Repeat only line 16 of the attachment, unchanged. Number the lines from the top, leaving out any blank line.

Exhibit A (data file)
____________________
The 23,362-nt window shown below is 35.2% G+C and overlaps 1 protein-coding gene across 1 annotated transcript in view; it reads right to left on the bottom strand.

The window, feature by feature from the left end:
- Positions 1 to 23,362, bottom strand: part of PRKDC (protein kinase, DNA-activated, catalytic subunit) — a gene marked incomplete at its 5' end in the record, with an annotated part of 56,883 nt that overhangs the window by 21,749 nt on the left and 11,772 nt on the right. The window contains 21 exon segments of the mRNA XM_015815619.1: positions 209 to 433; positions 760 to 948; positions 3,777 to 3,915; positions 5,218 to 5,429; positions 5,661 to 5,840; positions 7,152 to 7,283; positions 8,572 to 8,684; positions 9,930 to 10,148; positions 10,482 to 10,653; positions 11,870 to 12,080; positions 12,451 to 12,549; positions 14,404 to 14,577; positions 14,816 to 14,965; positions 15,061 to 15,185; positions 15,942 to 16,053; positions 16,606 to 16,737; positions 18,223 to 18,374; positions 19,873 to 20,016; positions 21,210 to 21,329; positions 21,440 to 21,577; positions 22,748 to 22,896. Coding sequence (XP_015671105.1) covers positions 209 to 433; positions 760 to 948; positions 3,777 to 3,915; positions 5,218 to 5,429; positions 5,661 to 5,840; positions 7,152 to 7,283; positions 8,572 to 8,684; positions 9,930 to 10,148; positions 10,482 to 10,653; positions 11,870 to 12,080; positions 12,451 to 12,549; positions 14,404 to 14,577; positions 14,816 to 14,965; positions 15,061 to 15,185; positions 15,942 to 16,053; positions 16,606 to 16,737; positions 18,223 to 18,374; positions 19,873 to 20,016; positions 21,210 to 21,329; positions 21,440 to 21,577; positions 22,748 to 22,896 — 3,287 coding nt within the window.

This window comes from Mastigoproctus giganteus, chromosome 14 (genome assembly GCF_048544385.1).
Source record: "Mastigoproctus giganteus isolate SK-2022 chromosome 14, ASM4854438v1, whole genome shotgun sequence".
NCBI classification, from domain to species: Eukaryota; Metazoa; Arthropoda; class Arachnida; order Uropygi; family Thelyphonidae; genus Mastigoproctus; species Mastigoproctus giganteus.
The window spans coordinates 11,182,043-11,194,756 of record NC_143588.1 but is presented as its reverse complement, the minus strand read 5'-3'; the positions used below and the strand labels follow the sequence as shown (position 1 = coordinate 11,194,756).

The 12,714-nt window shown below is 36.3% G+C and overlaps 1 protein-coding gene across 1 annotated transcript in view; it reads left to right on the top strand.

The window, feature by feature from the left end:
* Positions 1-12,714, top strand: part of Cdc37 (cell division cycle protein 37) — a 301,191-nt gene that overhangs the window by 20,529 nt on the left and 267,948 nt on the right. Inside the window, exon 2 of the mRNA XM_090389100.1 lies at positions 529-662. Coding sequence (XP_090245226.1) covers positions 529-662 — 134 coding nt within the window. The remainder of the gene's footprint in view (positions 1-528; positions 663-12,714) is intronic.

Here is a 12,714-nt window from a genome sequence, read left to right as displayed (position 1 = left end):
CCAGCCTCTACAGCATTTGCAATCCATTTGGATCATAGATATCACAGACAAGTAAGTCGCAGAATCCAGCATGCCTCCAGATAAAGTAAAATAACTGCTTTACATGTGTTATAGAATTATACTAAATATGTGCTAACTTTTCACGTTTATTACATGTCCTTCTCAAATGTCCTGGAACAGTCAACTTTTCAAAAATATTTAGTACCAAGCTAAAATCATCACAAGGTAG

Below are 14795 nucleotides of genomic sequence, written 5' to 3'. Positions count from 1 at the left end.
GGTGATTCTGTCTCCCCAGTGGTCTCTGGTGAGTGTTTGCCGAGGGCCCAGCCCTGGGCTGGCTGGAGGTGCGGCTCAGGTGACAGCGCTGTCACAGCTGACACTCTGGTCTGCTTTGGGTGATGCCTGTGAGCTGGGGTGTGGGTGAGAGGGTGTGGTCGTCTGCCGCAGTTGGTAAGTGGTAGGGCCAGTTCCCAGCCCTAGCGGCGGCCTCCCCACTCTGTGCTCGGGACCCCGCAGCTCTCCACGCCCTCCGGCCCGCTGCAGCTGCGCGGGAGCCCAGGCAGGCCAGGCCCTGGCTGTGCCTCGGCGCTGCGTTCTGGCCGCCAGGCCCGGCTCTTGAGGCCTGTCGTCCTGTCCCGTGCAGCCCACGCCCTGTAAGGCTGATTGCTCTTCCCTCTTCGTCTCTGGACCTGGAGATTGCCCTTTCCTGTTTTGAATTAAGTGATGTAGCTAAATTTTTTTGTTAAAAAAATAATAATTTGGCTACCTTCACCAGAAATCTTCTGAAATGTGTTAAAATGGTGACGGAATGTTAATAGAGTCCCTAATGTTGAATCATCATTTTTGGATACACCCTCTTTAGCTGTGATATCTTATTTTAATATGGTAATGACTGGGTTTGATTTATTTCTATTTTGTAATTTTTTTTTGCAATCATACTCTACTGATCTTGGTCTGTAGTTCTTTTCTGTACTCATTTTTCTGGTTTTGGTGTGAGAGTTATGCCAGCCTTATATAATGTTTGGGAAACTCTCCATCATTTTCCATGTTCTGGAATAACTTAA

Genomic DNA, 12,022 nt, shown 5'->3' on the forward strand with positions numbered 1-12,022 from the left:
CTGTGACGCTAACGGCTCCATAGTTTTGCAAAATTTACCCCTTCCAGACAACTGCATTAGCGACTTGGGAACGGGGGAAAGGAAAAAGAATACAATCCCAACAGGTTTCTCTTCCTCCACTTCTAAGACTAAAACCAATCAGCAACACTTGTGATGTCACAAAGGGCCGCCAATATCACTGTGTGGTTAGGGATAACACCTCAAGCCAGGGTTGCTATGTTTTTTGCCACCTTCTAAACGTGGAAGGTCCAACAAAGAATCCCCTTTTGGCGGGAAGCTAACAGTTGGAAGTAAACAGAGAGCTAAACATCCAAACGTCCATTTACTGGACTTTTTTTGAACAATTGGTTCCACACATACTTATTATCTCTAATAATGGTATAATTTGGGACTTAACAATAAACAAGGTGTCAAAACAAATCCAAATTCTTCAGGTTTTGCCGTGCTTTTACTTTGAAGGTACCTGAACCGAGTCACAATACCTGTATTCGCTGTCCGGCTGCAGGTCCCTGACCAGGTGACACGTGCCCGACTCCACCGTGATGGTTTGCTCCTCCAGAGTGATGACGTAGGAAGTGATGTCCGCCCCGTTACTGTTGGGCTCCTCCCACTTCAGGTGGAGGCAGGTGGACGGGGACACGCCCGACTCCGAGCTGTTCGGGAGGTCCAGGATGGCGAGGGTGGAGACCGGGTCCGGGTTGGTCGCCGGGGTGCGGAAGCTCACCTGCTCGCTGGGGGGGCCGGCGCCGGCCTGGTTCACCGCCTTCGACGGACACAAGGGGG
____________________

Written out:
CTGTGACGCTAACGGCTCCATAGTTTTGCAAAATTTACCCCTTCCAGACAACTGCATTAGCGACTTGGGAACGGGGGAAAGGAAAAAGAATACAATCCCAACAGGTTTCTCTTCCTCCACTTCTAAGACTAAAACCAATCAGCAACACTTGTGATGTCACAAAGGGCCGCCAATATCACTGTGTGGTTAGGGATAACACCTCAAGCCAGGGTTGCTATGTTTTTTGCCACCTTCTAAACGTGGAAGGTCCAACAAAGAATCCCCTTTTGGCGGGAAGCTAACAGTTGGAAGTAAACAGAGAGCTAAACATCCAAACGTCCATTTACTGGACTTTTTTTGAACAATTGGTTCCACACATACTTATTATCTCTAATAATGGTATAATTTGGGACTTAACAATAAACAAGGTGTCAAAACAAATCCAAATTCTTCAGGTTTTGCCGTGCTTTTACTTTGAAGGTACCTGAACCGAGTCACAATACCTGTATTCGCTGTCCGGCTGCAGGTCCCTGACCAGGTGACACGTGCCCGACTCCACCGTGATGGTTTGCTCCTCCAGAGTGATGACGTAGGAAGTGATGTCCGCCCCGTTACTGTTGGGCTCCTCCCACTTCAGGTGGAGGCAGGTGGACGGGGACACGCCCGACTCCGAGCTGTTCGGGAGGTCCAGGATGGCGAGGGTGGAGACCGGGTCCGGGTTGGTCGCCGGGGTGCGGAAGCTCACCTGCTCGCTGGGGGGGCCGGCGCCGGCCTGGTTCACCGCCTTCGACGGACACAAGGGGG